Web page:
By dealing with a tougher industry that everyone else is shying away from, a bank could suddenly have a moat for their business. Their underwriters on loans could charge these weed stores higher rates. They can play hardball with these stores on fees and other items, all the while playing normal bank to their other customers. No money laundering required, these stores just need simple business services and easy records for tax purposes. This is why it is staggering that no small, Colorado bank has made the leap to try to do this. Bank consolidation has probably eliminated many small Colorado banks, but still, why not start one up? A bank would not have to turn weed stores into 90% of their clientele, but even a 50% number would allow for fatter profit margins. There would be higher costs to doing business due to the security precautions for dealing with all of that cash, plus there is the regulatory risk.

This is America, and I am shocked no one has tried this. Maybe we have sucked all the entrepreneurial spirit out of competent people by making them so scared of the Litigation Hostage System. Countless financial service firms will focus on specific industries that others do not touch or are cautious about because of this same phenomenon. Some insurance firms turn attorneys, doctors or even municipalities into 15%-40% of their business because no one else wants to deal with them. Several years back, Sun Life bought a bloc of physician only insurance business from a firm that solely dealt with doctors. Sun Life had no expertise with medical risk, and wanted to grow their doctor bloc but were afraid of a slow growth plan hurting their overall bloc. By buying the bloc, they suddenly picked up expertise in dealing with physicians so they could then organically grow that sector. Now marijuana legislation will pick up steam with the help of the progressive steamroller. Build up your little bank that specializes in weed stores. You will make plenty of money. When the day comes where the Feds re-schedule marijuana, JPMorganChase will come knocking on your door with an attractive offer to buy your book of business.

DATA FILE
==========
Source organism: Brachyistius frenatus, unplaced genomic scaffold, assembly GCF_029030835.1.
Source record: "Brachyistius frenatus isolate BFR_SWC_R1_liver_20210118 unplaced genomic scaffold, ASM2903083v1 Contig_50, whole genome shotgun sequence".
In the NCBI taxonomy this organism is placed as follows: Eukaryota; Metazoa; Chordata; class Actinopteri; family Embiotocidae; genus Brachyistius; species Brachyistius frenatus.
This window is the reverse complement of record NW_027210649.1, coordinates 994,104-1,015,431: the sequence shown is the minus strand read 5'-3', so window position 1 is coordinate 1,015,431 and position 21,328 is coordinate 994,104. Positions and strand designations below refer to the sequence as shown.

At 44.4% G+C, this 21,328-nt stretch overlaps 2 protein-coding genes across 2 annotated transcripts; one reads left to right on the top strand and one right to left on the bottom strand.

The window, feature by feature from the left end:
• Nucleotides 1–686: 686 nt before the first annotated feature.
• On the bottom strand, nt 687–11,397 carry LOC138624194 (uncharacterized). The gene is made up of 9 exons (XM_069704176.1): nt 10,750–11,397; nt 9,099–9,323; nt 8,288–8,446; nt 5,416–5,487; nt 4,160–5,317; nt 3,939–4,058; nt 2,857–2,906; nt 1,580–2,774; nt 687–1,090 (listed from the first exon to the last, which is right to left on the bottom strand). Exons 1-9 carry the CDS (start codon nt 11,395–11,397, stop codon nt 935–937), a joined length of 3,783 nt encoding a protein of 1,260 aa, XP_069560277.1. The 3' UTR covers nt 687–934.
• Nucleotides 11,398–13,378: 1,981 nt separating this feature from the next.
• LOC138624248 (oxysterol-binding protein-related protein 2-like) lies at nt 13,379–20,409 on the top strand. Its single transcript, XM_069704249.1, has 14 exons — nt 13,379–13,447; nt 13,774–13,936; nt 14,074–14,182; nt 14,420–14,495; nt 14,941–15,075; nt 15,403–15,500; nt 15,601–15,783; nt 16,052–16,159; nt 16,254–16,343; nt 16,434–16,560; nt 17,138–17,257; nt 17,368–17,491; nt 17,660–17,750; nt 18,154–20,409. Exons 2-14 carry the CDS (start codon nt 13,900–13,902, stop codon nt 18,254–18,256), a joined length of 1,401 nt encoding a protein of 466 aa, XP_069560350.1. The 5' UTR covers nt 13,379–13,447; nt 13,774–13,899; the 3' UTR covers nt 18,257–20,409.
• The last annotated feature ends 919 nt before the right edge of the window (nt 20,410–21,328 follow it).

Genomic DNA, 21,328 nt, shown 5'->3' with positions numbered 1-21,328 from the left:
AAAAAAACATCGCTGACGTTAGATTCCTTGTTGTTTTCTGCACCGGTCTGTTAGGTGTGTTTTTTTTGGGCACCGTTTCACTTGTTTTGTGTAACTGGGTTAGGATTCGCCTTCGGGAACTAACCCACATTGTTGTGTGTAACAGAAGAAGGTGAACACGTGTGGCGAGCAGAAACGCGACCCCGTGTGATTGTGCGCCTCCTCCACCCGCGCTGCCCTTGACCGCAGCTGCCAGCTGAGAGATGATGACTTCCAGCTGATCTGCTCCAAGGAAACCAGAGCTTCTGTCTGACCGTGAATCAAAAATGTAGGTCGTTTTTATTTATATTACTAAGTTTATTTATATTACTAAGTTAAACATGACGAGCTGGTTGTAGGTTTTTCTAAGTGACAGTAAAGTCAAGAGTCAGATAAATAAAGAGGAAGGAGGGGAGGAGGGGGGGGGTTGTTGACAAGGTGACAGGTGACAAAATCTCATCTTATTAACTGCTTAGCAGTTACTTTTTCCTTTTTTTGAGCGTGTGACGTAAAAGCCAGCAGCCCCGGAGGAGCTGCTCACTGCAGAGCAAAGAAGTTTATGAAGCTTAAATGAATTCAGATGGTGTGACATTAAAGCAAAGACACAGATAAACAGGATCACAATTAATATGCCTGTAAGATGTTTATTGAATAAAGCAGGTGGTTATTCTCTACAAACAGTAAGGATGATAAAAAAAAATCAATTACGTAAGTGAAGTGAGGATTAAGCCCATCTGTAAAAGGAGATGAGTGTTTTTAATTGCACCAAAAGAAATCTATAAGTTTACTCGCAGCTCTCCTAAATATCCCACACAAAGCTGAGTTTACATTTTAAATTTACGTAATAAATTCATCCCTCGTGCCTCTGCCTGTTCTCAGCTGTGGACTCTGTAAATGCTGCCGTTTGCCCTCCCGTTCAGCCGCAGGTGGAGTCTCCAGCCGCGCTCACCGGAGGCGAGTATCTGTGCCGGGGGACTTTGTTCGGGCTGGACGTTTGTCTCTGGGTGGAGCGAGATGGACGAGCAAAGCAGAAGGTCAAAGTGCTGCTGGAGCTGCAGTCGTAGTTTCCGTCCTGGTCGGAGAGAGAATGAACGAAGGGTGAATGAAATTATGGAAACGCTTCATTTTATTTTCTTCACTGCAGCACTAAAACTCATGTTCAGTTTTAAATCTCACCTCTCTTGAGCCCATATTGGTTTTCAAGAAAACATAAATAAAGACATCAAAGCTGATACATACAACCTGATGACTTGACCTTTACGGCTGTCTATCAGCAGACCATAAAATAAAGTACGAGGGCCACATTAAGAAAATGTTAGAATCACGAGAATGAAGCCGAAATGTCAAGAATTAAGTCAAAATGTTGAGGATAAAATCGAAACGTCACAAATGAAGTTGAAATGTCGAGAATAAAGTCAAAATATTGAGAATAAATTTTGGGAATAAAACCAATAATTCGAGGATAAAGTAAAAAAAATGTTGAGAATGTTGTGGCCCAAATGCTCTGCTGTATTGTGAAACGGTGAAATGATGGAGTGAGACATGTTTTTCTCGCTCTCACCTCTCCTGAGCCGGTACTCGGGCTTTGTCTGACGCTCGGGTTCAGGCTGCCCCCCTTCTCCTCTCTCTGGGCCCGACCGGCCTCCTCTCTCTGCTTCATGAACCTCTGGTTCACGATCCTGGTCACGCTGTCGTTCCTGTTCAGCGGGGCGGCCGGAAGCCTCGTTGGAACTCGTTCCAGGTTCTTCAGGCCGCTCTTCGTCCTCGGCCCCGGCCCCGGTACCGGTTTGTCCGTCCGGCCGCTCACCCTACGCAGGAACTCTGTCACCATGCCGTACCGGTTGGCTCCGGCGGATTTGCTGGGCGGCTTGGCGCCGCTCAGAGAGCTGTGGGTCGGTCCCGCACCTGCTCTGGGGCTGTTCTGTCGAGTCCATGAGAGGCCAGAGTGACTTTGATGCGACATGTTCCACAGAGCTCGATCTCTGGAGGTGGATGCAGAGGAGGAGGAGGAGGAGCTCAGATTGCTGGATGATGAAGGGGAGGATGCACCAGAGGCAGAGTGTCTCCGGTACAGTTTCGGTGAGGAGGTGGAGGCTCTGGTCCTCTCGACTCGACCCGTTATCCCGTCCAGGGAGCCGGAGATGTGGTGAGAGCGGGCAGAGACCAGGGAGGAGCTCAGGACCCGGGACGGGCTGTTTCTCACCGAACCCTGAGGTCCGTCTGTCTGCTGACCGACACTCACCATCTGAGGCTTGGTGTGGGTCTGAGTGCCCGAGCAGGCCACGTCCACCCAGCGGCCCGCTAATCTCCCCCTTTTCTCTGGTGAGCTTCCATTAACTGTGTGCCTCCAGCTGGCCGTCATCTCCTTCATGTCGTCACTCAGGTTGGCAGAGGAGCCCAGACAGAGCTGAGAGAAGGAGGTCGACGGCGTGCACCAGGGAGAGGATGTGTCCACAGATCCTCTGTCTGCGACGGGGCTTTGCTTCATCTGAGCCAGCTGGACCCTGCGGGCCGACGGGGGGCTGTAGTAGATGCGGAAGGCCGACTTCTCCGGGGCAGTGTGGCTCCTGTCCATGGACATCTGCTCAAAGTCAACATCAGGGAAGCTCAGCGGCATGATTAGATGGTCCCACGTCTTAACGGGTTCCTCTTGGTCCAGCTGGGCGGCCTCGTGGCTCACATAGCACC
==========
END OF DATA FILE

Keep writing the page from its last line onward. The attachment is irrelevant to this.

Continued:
2 comments:

Steve Sailer said...

Peyton Manning bought a bunch of crummy fast food restaurants to cash in on the legal dope in Colorado boom without having to get directly involved with dope.

peterike said...

These pot stores seem ripe for ethnic takeover. And no, I don't mean Italians.

Figure Indians, Chinese, Israelis or Eastern Euros like Bulgarians or Russian Jews. These groups are quite expert at laundering money (switching to a cash only system) and shaking down the American system, and they have their own shadowy banking communities that could serve very well. I would not be surprised at all if we start to see consolidation of these stores and a steady takeover by one particular ethnic group that gets a jump on it.